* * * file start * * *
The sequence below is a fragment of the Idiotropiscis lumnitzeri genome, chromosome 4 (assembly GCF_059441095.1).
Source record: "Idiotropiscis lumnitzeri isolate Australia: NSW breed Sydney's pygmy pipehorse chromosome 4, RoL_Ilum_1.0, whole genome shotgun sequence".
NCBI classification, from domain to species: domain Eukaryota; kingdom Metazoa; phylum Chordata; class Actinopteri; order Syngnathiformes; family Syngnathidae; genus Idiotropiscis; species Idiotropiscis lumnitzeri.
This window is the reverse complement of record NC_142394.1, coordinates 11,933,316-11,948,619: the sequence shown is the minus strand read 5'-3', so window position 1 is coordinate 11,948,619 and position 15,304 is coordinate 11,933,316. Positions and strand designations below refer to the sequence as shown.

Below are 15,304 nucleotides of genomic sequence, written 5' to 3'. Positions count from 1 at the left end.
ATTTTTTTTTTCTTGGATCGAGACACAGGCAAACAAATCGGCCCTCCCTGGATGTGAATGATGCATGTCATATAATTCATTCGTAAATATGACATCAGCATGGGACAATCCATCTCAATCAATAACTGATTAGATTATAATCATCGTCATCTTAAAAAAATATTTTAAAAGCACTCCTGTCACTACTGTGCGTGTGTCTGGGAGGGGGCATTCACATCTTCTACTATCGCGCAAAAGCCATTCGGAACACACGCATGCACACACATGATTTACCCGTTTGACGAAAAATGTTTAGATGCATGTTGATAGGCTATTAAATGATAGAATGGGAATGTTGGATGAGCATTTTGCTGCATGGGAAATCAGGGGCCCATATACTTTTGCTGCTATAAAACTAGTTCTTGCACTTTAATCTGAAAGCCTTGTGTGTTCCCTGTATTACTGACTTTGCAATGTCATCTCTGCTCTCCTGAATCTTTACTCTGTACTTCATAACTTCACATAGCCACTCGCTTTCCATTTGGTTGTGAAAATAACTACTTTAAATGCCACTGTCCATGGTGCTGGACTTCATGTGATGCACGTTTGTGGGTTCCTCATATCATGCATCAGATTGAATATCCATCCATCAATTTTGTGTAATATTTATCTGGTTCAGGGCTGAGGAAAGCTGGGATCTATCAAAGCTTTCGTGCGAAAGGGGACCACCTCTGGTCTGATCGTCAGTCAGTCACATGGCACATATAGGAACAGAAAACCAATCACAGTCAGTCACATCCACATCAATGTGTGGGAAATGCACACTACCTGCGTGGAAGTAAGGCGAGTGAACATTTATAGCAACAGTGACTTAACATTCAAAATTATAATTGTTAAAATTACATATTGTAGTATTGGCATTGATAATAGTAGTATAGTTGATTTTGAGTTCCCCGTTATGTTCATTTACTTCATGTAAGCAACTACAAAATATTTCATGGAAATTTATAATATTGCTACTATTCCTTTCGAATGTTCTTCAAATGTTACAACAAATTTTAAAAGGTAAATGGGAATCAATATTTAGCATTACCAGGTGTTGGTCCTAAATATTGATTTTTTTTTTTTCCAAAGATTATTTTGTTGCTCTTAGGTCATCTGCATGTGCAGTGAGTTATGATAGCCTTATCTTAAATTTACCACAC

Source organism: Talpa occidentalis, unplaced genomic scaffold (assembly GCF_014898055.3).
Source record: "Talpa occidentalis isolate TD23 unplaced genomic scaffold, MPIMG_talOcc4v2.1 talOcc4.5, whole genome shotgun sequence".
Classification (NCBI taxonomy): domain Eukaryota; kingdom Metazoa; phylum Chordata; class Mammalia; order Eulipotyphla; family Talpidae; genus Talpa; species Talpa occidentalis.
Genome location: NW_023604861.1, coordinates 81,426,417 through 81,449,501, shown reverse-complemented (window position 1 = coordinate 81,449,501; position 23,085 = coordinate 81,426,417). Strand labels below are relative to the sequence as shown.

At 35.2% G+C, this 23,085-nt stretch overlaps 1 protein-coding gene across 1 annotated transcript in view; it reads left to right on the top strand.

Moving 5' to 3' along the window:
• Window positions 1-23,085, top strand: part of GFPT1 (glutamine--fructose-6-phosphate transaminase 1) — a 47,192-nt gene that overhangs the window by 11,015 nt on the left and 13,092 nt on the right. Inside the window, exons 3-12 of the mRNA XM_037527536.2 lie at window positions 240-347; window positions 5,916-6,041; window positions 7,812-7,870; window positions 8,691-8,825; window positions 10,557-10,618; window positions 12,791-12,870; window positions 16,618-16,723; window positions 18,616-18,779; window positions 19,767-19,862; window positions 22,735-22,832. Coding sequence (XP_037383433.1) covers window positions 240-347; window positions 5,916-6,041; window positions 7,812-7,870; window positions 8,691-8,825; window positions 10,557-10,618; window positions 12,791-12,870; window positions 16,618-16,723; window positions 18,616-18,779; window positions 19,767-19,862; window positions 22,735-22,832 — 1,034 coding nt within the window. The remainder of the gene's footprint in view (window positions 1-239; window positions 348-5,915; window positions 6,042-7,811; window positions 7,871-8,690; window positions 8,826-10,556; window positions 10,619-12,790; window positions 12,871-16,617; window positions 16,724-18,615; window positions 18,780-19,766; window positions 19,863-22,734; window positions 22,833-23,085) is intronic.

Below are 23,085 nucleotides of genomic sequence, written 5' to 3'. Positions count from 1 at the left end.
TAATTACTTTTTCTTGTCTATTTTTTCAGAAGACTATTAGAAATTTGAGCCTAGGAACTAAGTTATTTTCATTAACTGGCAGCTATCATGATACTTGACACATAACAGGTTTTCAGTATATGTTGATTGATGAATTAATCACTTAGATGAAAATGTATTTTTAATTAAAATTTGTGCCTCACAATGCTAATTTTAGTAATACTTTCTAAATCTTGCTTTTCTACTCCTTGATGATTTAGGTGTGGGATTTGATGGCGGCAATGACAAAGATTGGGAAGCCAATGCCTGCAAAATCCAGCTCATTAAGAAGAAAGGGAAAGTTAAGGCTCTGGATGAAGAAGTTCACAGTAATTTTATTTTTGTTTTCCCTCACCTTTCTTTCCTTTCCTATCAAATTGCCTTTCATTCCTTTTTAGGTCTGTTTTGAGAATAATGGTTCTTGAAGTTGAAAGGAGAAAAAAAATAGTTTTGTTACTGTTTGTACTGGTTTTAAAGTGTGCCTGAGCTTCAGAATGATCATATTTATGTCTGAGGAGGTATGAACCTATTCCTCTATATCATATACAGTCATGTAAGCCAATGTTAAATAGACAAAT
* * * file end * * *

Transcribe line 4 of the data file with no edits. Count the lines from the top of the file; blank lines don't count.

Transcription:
This window is the reverse complement of record NC_142394.1, coordinates 11,933,316-11,948,619: the sequence shown is the minus strand read 5'-3', so window position 1 is coordinate 11,948,619 and position 15,304 is coordinate 11,933,316. Positions and strand designations below refer to the sequence as shown.